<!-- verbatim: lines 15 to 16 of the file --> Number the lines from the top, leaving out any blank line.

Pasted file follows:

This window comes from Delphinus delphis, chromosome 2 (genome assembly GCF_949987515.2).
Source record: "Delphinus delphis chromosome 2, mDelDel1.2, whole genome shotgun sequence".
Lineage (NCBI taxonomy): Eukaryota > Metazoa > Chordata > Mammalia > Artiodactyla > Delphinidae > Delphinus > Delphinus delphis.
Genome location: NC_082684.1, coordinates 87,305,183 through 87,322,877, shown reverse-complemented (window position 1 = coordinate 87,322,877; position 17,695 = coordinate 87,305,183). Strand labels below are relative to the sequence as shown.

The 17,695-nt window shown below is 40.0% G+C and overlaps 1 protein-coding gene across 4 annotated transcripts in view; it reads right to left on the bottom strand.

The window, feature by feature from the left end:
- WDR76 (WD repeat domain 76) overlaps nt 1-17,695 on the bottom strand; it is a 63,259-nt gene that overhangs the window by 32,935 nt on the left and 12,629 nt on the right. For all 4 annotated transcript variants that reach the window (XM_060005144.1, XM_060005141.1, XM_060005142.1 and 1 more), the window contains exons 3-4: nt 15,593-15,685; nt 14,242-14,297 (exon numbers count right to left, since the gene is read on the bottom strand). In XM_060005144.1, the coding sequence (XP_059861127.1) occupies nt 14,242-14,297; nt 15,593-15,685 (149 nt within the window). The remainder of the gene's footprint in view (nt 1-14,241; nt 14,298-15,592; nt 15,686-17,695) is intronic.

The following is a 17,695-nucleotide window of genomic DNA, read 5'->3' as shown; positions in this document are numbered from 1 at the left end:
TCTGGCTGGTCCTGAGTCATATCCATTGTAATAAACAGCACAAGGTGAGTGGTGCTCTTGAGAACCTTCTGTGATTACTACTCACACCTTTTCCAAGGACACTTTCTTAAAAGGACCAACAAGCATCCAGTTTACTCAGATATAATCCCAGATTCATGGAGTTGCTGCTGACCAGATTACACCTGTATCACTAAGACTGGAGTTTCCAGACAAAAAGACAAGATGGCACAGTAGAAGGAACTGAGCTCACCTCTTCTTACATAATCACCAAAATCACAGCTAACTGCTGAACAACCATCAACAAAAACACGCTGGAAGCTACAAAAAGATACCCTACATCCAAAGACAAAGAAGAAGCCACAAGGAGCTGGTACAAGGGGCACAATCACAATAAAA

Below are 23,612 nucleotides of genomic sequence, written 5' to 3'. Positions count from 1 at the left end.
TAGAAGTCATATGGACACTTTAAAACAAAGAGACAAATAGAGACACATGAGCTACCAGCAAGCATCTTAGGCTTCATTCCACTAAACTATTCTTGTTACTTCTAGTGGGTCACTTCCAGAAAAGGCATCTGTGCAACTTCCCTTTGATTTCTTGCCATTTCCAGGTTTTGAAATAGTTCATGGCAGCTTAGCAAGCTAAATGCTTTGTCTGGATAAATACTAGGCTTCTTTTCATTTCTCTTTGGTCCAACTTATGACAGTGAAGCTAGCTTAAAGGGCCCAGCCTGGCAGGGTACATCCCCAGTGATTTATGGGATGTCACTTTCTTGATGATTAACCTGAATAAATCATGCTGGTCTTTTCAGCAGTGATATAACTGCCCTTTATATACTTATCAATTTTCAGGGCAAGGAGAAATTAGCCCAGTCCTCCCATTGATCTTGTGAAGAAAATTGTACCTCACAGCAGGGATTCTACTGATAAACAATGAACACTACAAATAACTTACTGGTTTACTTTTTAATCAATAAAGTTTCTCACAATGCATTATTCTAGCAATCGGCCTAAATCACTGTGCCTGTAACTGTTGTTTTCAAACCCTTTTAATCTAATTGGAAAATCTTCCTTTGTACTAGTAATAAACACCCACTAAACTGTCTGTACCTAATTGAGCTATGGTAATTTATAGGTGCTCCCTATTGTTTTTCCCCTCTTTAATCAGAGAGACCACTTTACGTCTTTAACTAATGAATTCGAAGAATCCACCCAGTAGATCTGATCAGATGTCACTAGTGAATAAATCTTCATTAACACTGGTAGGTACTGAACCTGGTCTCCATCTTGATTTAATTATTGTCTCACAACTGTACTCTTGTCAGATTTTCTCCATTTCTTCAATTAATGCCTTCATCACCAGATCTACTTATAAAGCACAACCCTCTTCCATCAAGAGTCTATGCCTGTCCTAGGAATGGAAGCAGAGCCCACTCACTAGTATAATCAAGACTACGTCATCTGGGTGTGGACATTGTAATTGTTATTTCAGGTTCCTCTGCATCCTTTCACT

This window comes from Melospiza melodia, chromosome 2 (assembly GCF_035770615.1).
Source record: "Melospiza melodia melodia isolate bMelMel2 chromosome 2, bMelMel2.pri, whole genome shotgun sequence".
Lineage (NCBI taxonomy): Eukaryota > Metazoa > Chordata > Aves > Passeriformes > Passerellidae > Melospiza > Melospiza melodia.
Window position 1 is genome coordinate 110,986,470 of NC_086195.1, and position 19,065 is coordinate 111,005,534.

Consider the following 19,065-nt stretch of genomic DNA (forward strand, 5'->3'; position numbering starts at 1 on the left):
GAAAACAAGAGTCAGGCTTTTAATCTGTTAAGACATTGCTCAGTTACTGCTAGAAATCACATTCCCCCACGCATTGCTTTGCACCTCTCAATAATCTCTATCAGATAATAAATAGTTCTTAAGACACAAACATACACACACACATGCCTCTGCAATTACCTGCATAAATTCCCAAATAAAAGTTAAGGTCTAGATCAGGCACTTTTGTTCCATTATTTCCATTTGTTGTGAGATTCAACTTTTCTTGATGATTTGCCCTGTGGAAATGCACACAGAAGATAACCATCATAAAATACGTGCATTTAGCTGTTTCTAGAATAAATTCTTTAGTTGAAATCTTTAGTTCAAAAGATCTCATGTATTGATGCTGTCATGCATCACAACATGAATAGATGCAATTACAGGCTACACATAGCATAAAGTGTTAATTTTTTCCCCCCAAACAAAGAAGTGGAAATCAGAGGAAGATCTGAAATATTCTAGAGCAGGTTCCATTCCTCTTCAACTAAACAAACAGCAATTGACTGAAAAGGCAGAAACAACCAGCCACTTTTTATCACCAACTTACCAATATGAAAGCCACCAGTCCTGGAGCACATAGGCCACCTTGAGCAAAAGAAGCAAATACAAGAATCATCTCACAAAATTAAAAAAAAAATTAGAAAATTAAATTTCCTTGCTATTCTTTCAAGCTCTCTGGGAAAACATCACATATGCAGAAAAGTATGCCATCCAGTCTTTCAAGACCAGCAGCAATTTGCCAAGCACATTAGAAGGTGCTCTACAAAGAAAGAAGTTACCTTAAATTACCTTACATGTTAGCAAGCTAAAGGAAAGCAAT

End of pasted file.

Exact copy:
Window position 1 is genome coordinate 110,986,470 of NC_086195.1, and position 19,065 is coordinate 111,005,534.

Consider the following 19,065-nt stretch of genomic DNA (forward strand, 5'->3'; position numbering starts at 1 on the left):